We didn’t have many prisoners yet — months after Pearl Harbor, the war was going very badly for the Allies indeed. But we were ready with the tags, just in case.

So how did one end up in the Gulick/IPA Collection? It’s not clear but we know that Luther Gulick traveled to conquered Germany in 1945 with President Truman for the Potsdam Conference to plan the peace with Stalin and Churchill.


There were some other interesting artifacts in the box. Laundry lists — printed on the backs of French maps (to save paper). Hey, everyone needs clean underwear.


And here’s the most intriguing thing: a mailing label from 1944, with Hitler stamps of course, addressed to a German diplomat and officer, First Lieutenant Goetz von Flotow. (The back was blank.) The return address looks serious, beginning with Reichsverband, or Imperial Association…for…The Care and Testing of German Warmbloods, Division of the Imperial Food Production Authority. So the von Flotows were keeping or breeding racehorses.


Diligent readers of the blog (you know who you are) will remember the strange episode of “Looter” Gulick’s Max Liebermann painting that he was safekeeping for the family of von Flotow and, after he died in 1947, his widow, Hildegard. That didn’t sit too well later with an Assistant Attorney General in the US Office of Alien Property. There were strict rules about private acquisition of enemy assets. Gulick had an innocent explanation but ended up surrendering it for auction by US authorities.


But how did Gulick come into a possession of a document from von Flotow from 1944, when the war was raging and well before he had the disputed painting? That we don’t know.

One guess: Gulick liked to collect souvenirs. Perhaps when he was there in 1945, he found, or was given, the label and, with the painting already in hand, held on to the label as well.

Another WWII mystery.


Sinking His Teeth into…Fluoridation


Fifty years ago this October, one of the hardest-fought battles of the cold war ended with the turn of a faucet — New York City taps were finally running with fluoridated water.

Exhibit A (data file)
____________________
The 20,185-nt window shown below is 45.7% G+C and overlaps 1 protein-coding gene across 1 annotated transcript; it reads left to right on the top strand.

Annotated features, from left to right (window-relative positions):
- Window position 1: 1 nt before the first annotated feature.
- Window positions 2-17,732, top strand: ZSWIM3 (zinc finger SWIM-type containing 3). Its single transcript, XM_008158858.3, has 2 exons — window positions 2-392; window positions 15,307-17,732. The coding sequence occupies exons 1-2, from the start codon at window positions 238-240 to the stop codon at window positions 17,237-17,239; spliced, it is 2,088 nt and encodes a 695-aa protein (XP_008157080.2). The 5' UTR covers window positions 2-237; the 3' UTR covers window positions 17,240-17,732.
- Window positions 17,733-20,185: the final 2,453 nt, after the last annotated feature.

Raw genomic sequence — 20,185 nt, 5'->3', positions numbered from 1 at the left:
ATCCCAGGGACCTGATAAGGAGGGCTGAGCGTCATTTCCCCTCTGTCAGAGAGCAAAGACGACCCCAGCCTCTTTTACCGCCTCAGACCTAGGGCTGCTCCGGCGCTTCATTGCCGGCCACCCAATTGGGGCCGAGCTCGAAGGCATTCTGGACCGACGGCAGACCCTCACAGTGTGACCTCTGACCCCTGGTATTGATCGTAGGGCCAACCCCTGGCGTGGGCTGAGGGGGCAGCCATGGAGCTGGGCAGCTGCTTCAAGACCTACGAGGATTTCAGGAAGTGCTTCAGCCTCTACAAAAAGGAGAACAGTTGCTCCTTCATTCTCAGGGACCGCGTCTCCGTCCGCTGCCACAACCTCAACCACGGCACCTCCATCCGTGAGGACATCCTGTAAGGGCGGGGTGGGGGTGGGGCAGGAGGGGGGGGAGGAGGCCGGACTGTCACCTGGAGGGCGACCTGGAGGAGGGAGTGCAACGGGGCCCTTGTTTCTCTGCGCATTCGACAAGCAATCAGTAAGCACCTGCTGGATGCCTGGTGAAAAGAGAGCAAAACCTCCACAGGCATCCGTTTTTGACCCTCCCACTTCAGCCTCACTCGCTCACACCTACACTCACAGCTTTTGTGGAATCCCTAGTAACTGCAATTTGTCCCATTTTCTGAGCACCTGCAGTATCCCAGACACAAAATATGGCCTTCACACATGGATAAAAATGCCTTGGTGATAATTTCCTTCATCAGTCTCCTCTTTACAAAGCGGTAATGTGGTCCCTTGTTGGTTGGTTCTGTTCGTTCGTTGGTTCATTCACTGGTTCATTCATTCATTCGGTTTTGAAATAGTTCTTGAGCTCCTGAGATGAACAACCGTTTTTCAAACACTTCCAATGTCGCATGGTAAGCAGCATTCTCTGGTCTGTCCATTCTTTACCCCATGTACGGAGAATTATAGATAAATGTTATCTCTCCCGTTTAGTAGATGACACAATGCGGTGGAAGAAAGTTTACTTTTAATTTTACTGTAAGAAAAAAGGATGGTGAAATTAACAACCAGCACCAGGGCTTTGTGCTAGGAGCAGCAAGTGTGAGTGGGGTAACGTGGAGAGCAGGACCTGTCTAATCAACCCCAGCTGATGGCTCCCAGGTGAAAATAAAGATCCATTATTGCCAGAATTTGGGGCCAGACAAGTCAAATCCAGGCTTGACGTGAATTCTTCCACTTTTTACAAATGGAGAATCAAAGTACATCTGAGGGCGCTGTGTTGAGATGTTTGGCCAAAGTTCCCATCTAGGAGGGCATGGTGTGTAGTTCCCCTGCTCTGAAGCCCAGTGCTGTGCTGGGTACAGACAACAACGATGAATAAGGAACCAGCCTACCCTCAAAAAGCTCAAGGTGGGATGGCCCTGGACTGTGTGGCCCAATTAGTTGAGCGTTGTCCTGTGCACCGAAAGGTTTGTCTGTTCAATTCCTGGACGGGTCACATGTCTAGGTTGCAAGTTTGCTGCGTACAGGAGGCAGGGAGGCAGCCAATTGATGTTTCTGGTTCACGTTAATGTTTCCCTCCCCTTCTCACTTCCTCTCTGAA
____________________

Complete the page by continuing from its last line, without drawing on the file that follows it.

Luther Gulick, a key member of the Committee to Protect Our Children’s Teeth — as the advocates under Dr. Benjamin Spock had styled themselves –played a major part in that victory, using his skills as a public administrator to marshal the scientific evidence and persuade his hesitant friend Mayor Robert F. Wagner to take a forceful stand against opponents raising claims of danger and forced medication and clamoring for a referendum (where fear would likely carry the day). That story will be told elsewhere.


But here is an intriguing nexus. Baruch’s Newman Library housing the IPA Collection of the Gulick papers, with files on the fluoridation controversy, is also home to another historic collection on loan from the Museum of Public Relations.


That collection is heavily based on the storied career of Edward Bernays (1891-1995), the so-called Father of Public Relations, nephew of  Sigmund Freud and a hugely influential force in the shaping of 20th century opinion. Among the many causes to which Bernays quietly lent his talents was fluoridation, according to the journalist Christopher Bryson whose 2004 book, “The Fluoride Deception,” recounts interviews with the centenarian Bernays for the B.B.C. Bernays, he wrote, had represented Alcoa with its polluting fluoride byproducts and counseled New York City’s Health Commissioner, Leona Baumgartner on strategies to promote fluoridation, a process Bernays called “the engineering of consent.”

The prospect of two great collections buttressing each other in the Newman Library archives sent us rushing to the shelves of books by and about Bernays. Did the fluoride industry really use fluoridation to change the chemical’s image from “poison to panacea”, as Bryson’s book put it?

Alas, evidence in the Bernays materials at hand was scant. Suspiciously or not, Bernays, seemed to steer clear of fluoridation in his writings. The record, Bryson writes, is to be found in Bernays’s letters in the Library of Congress.